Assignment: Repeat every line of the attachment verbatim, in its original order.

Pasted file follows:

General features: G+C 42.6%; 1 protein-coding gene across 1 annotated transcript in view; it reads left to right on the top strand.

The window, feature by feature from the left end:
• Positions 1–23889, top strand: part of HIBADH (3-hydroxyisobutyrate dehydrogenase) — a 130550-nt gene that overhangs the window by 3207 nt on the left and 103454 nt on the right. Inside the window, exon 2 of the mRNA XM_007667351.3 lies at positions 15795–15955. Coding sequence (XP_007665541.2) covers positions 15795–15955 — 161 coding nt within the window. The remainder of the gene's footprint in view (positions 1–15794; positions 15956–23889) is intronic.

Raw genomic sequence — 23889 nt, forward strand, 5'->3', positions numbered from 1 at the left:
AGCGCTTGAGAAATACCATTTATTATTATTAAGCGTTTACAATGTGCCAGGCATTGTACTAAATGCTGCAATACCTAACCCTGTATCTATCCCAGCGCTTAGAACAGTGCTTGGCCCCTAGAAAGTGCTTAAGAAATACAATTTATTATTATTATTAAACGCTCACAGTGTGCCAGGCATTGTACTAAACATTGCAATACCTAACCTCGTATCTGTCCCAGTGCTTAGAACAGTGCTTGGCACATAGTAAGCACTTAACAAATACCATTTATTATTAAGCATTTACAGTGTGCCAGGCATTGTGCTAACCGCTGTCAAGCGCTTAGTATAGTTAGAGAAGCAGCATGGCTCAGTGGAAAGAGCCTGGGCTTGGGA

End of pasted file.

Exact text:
General features: G+C 42.6%; 1 protein-coding gene across 1 annotated transcript in view; it reads left to right on the top strand.

The window, feature by feature from the left end:
• Positions 1–23889, top strand: part of HIBADH (3-hydroxyisobutyrate dehydrogenase) — a 130550-nt gene that overhangs the window by 3207 nt on the left and 103454 nt on the right. Inside the window, exon 2 of the mRNA XM_007667351.3 lies at positions 15795–15955. Coding sequence (XP_007665541.2) covers positions 15795–15955 — 161 coding nt within the window. The remainder of the gene's footprint in view (positions 1–15794; positions 15956–23889) is intronic.

Raw genomic sequence — 23889 nt, forward strand, 5'->3', positions numbered from 1 at the left:
AGCGCTTGAGAAATACCATTTATTATTATTAAGCGTTTACAATGTGCCAGGCATTGTACTAAATGCTGCAATACCTAACCCTGTATCTATCCCAGCGCTTAGAACAGTGCTTGGCCCCTAGAAAGTGCTTAAGAAATACAATTTATTATTATTATTAAACGCTCACAGTGTGCCAGGCATTGTACTAAACATTGCAATACCTAACCTCGTATCTGTCCCAGTGCTTAGAACAGTGCTTGGCACATAGTAAGCACTTAACAAATACCATTTATTATTAAGCATTTACAGTGTGCCAGGCATTGTGCTAACCGCTGTCAAGCGCTTAGTATAGTTAGAGAAGCAGCATGGCTCAGTGGAAAGAGCCTGGGCTTGGGA